The knee joint moment arms of ILFB and FTM (FMT in Smith et al. 2007) in the 3D model also show relatively poor agreement with the experimental measurements. Smith et al. (2007) found that ILFB retained a relatively large flexor moment arm about the knee joint across their full range of measured angles. Although ILFB has similar flexor moment arm magnitudes at extended knee postures (<45 degrees) in the 3D model (Fig. S3f), this muscle quickly switches to being an extensor at flexed joint angles. This represents a limitation in the 3D model. Currently the 3D path of a muscle can be controlled by either via points or wrapping cylinders in GaitSym, but both features cannot be used in the same muscle. Via points were used to produce a realistic hip extensor moment arm for ILFB, but were not sufficient to provide realistic muscle geometry for this muscle around the back of the knee at highly flexed angles. Addition of a wrapping surface for ILFB behind the knee joint would solve this problem, but such a feature cannot be combined with via points in the current version of GaitSym. In the 3D model FTM is consistent with all other knee extensors in that its magnitude is highest at extended joint angles and decreases linearly with increasing knee flexion (Fig. S3f-g). This pattern was true for all knee extensor muscles in the other models in this study and indeed all other knee extensors in the cadaveric experiments (Fig. S3f-g; Smith et al. 2006). This discrepancy likely results how the muscle path around the craniolateral side of the knee was controlled in the tendon travel experiments of Smith et al. (2007) relative to our model. However, given the skeletal and muscle geometry we would expect the extensor moment of the FTM to decrease with increasing joint flexion, as in all other knee extensors, and thus we are confident in the predictions of our model.



RESULTS

  1. Complete hip muscle moment arm data

Figure S4. Predicted muscle moment arms for hip flexion-extension (left), abduction-adduction (centre) and long axis rotation (right) in Poposaurus, Alligator and ornithodiran bipeds over a range of hip joint flexion-extension angles. (a) ADD1, (b) ADD2, (c) AMB, (d) CFB, (e) CFL, (f) FTE, (g) FTI1, (h) FTI3, (i) IFB, (j) IFMa, (k) IFMp, (l) ISTR, (m) IT1, (n) IT3, (o) PIFE1, (p) PIFE2, (q) PIFE3, (r) PIFI1, (s) PIFI2, and (t) PIT. Abbreviations: ADD, M. adductor; AMB, M. ambiens; CFB, M. caudofemoralis brevis; CFL, M. caudofemoralis longus; FTE, M. flexor tibialis externus; FTI1, M. flexor tibialis 1; FTI3, M. flexor tibialis 3; IFB, M. iliofibularis; IFMa, M. iliofemoralis of Poposaurus against ITC of ornithodirans; IFMp, M. iliofemoralis of Poposaurus against IFE of ornithodirans p; ISTR, M. ischiotrochantericus; IT1 & 3, M. iliotibialis 1 & 3; PIFE 2-3, M. puboischiofemoralis 1-3; PIFI1-2, M. puboischiofemoralis 1-2; PIT, M. puboischiotibialis.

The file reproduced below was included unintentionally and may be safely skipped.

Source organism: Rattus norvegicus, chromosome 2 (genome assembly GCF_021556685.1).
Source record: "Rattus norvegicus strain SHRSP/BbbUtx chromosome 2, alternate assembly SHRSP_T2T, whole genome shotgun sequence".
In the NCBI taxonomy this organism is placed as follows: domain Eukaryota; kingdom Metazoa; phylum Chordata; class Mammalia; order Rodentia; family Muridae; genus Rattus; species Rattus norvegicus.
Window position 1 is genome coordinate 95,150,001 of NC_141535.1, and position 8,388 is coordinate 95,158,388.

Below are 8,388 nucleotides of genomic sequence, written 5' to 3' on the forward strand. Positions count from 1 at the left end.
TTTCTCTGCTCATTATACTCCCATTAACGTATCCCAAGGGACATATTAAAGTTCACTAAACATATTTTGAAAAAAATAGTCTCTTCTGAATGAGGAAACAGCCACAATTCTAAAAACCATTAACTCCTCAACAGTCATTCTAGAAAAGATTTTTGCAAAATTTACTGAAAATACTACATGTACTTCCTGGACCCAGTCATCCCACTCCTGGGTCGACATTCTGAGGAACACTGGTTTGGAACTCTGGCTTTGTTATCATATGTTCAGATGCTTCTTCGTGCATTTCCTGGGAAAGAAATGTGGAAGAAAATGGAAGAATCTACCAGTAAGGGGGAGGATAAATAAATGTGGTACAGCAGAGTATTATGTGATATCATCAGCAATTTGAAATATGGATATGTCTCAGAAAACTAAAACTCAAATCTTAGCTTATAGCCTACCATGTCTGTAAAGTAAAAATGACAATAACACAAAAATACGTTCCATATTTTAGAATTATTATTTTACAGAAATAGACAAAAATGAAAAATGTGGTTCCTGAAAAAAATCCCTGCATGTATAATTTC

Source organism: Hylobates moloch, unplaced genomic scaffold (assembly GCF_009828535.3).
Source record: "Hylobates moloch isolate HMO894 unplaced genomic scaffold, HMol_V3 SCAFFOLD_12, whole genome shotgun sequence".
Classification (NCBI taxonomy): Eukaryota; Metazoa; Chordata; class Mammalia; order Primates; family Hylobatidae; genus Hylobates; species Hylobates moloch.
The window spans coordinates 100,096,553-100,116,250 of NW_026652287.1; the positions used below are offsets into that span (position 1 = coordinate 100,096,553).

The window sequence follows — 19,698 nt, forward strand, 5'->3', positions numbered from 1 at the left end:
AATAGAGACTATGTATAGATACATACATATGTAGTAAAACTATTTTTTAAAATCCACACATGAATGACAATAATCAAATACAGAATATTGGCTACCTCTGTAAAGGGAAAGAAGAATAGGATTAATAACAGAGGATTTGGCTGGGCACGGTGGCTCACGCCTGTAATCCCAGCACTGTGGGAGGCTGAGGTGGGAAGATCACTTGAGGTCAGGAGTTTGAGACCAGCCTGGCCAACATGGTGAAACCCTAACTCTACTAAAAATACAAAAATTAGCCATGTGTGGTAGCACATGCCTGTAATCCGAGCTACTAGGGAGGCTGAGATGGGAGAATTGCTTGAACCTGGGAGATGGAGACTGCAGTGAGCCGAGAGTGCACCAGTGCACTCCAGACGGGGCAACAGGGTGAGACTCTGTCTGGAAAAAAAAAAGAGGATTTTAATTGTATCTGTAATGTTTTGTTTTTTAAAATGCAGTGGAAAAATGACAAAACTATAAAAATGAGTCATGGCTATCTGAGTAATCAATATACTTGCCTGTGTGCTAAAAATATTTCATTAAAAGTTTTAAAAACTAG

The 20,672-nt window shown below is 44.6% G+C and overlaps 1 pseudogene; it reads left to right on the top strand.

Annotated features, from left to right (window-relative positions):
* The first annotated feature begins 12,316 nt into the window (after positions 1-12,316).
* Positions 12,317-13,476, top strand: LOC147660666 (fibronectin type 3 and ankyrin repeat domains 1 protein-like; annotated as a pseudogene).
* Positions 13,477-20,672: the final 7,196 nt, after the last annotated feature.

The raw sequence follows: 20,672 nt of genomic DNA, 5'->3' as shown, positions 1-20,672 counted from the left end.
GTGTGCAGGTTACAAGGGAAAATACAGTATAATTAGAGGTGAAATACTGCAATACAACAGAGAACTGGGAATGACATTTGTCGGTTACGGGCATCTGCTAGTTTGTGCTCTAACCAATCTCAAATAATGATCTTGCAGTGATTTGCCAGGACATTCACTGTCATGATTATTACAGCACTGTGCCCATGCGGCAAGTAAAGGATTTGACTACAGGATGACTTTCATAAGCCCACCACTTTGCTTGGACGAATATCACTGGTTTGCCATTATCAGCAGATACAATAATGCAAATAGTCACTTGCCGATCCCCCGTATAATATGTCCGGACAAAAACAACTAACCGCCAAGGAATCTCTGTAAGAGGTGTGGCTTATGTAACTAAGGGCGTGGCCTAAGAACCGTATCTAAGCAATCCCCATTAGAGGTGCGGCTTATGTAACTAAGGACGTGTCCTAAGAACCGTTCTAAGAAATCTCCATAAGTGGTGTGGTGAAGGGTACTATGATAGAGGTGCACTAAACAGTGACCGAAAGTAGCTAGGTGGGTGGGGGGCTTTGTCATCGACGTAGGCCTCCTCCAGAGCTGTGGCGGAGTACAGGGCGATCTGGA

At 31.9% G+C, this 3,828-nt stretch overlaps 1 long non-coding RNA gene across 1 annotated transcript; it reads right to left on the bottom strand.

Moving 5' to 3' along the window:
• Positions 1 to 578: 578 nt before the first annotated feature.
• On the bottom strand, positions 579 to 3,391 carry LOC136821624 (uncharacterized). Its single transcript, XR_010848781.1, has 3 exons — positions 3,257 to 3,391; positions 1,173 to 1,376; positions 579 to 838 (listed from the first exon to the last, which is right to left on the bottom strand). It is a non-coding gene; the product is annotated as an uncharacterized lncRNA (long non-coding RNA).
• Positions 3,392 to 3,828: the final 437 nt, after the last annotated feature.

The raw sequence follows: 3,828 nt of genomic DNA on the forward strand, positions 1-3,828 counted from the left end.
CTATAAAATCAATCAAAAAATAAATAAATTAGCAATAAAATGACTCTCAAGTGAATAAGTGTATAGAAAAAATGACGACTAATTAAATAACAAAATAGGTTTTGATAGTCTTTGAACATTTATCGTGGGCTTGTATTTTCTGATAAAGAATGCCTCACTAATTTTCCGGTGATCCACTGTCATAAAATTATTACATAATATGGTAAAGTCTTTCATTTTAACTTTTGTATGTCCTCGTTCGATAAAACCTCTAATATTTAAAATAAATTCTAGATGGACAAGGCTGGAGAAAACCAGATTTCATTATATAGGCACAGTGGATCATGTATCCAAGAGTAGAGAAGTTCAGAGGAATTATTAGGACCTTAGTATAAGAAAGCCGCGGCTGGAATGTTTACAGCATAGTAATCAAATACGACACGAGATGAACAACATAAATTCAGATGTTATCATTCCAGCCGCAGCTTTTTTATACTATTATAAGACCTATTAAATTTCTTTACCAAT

1. Adductor femoris muscle insertions in Poposaurus

In the main text we state that “a raised process midway down the caudal aspect of the femoral shaft and a vertically oriented ridge that extends distally from this process are reconstructed as the insertion sites of ADD1 and 2 in Poposaurus (Schachner et al. in press). These insertion sites of the adductor complex in Poposaurus are significantly larger than those in any other archosaurs, extinct or extant.” Figure S5 shows the insertion sites of ADD1&2 inferred for Poposaurus gracilis YMP57000 (Schachner et al. In press) compare with those of Tyrannosaurus rex (FMNH PR2081) based on personal observations and the reconstructions of Carrano and Hutchinson (2002; their Fig. 6).

Figure S5. Insertions of the adductor femoris muscles (ADD1&2) on the caudal surface of the left femur in (a-b) Tyrannosaurus rex (FMNH PR2081) and (c-d) Poposaurus gracilis (YMP5700). Abbreviations: ADD 1-2, M. adductor 1-2.